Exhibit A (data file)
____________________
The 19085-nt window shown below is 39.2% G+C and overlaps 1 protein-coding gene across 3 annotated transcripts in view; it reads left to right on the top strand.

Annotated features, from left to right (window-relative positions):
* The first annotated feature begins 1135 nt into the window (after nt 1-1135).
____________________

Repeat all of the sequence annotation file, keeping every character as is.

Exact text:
The 19085-nt window shown below is 39.2% G+C and overlaps 1 protein-coding gene across 3 annotated transcripts in view; it reads left to right on the top strand.

Annotated features, from left to right (window-relative positions):
* The first annotated feature begins 1135 nt into the window (after nt 1-1135).